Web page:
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Detecting trace amounts of uranium in water


​The Captot heavy metal sensor, developed by the Iramis-LSI over the last ten years, could be used to detect traces of uranium in water. This would be a simple, rapid field solution to monitor the environment, for example during the cleanup and dismantling of nuclear facilities.
Published on 6 August 2020

References:  
Early warning sensors for monitoring mercury in water, Journal of Haz. Mat.
Bis[2-(methacryloyloxy)ethyl] phosphate radiografted into track-etched PVDF for uranium (VI) determination by means of cathodic stripping voltammetry, Reac. & Func. Polym.

The Laboratoire des Solides Irradiés (LSI) in Palaiseau has developed a nanoporous membrane capable of selectively trapping metal ions in solution. These ions are passively adsorbed and form complexes with specific chemical compounds that are pre-grafted in the pores. The metal ions are then detected using an electrochemical voltammetry technique. This technique has already been applied successfully to a long list of metals (As, Cd, Co, Cr, Cu, Hg, Ni, Pb, Zn, Sb and Se).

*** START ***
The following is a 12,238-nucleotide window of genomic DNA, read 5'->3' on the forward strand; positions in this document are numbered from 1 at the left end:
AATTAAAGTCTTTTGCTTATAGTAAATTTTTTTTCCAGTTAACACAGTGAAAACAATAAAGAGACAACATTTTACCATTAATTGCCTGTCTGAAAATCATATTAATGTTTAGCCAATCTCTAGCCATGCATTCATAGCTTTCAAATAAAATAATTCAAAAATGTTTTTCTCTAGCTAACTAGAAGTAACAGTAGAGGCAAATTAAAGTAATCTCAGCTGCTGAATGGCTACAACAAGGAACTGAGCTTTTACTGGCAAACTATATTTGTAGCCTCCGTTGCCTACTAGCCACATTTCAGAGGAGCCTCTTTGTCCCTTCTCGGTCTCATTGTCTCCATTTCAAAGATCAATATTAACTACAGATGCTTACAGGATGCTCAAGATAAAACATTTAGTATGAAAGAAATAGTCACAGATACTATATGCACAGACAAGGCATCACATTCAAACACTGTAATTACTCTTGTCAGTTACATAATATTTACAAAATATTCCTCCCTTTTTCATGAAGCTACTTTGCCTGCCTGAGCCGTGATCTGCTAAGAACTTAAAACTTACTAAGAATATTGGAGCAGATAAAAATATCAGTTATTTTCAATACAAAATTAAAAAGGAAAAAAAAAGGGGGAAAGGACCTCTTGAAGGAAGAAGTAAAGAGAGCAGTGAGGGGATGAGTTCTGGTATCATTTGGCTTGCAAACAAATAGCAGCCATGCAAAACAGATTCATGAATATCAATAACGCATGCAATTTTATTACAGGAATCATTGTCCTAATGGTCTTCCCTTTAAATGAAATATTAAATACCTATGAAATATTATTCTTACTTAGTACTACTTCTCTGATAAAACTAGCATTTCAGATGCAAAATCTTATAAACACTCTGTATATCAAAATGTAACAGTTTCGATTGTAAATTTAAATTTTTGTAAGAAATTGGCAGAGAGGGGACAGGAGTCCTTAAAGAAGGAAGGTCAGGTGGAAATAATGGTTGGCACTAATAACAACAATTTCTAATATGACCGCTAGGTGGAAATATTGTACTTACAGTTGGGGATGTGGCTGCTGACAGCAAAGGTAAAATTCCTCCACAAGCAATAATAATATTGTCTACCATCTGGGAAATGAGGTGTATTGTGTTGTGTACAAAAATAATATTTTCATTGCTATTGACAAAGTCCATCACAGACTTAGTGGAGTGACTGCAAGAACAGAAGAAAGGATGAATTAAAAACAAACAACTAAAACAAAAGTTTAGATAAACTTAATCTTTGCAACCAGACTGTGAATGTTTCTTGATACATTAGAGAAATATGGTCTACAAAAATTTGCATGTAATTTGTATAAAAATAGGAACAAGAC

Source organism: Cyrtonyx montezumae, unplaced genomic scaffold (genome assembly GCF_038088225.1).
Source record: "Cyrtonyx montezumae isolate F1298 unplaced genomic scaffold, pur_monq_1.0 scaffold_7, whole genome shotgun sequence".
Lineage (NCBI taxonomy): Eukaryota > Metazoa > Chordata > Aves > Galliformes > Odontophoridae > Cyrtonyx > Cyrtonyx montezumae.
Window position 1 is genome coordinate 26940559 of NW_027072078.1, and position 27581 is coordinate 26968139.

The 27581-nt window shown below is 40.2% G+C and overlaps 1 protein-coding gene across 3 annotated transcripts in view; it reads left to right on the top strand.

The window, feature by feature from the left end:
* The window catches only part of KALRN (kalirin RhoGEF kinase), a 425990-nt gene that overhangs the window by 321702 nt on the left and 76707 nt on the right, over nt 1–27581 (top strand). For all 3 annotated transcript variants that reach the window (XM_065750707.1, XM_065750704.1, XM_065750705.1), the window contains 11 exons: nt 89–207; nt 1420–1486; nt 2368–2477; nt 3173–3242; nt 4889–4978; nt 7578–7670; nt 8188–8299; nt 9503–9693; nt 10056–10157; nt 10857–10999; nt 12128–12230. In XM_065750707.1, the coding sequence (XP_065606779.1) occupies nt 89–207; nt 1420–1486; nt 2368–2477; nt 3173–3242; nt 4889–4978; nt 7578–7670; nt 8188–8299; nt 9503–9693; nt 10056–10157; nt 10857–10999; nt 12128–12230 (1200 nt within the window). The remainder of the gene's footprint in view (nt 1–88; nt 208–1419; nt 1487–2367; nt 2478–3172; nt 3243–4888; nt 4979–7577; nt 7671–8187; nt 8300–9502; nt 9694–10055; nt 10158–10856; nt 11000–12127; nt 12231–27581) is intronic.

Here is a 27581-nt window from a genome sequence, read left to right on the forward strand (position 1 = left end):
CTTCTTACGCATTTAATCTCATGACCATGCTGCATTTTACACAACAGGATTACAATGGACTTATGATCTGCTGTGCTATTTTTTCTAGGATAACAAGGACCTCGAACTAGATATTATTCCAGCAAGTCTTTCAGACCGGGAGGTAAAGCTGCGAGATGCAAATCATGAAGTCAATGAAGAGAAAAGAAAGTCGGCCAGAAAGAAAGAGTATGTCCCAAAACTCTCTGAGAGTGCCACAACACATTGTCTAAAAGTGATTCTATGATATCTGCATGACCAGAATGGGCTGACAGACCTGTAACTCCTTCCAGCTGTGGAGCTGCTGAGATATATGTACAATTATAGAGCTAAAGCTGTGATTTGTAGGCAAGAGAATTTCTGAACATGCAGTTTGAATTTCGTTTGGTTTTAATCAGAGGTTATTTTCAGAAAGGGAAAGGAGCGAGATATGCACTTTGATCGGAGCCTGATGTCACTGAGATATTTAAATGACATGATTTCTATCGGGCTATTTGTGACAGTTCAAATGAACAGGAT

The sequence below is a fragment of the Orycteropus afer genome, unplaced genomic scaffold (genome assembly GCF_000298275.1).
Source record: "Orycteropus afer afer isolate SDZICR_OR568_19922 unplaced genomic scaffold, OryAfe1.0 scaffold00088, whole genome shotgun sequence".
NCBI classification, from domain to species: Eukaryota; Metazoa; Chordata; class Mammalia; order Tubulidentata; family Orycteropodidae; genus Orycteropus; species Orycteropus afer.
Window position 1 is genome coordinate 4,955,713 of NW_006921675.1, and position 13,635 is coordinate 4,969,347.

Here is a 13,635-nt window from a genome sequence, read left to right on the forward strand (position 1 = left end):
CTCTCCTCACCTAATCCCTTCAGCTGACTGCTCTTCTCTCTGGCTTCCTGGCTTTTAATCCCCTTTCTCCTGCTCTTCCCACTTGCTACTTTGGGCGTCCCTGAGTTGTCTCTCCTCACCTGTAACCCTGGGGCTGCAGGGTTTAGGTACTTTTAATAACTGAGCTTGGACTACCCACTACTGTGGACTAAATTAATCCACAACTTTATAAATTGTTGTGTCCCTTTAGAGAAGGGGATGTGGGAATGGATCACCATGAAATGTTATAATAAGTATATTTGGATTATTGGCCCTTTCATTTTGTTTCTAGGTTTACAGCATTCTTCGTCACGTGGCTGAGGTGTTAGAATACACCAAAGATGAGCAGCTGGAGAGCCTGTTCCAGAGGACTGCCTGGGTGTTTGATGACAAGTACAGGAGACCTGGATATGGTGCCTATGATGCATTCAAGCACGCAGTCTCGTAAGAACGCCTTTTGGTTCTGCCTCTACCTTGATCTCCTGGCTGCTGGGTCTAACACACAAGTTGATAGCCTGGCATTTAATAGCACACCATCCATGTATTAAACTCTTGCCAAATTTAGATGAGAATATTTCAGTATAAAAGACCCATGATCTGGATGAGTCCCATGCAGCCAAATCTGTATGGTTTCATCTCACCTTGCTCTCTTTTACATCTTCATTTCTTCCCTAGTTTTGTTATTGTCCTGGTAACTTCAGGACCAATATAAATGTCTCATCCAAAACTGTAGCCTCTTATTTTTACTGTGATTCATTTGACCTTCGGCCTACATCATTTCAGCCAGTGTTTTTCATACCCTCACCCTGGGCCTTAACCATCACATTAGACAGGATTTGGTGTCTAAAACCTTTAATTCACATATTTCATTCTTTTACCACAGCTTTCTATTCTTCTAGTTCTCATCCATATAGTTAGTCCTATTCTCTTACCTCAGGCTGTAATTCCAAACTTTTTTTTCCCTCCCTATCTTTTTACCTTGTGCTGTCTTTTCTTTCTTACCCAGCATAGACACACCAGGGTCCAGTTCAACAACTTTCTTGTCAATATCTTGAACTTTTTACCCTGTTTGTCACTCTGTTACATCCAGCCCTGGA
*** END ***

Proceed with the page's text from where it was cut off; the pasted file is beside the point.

The nanopores are produced by irradiating a polymer membrane with heavy ions (at the GANIL center in Caen), after which chemical compounds are grafted onto these pores under electron beams. The researchers have now tested a chemical functionalization that targets uranyl (UO22+) ions. In particular, they found that the uranyl ions form real complexes with the grafted compound, and by measuring the photoluminescence they were able to determine a very low detection limit of 6 µg.l-1.

This limit can be further reduced by optimizing the complexation process. Another issue to be investigated is the impact of radiation on uranyl sequestration, in the context of analyzing a water sample that contains radioelements.

This work, which is of interest to companies such as Vinci and Total, was conducted in collaboration with the University of Maryland (USA).

​Partners
Saclay Institute of Matter and Radiation (IRAMIS) 
University of Maryland (USA)


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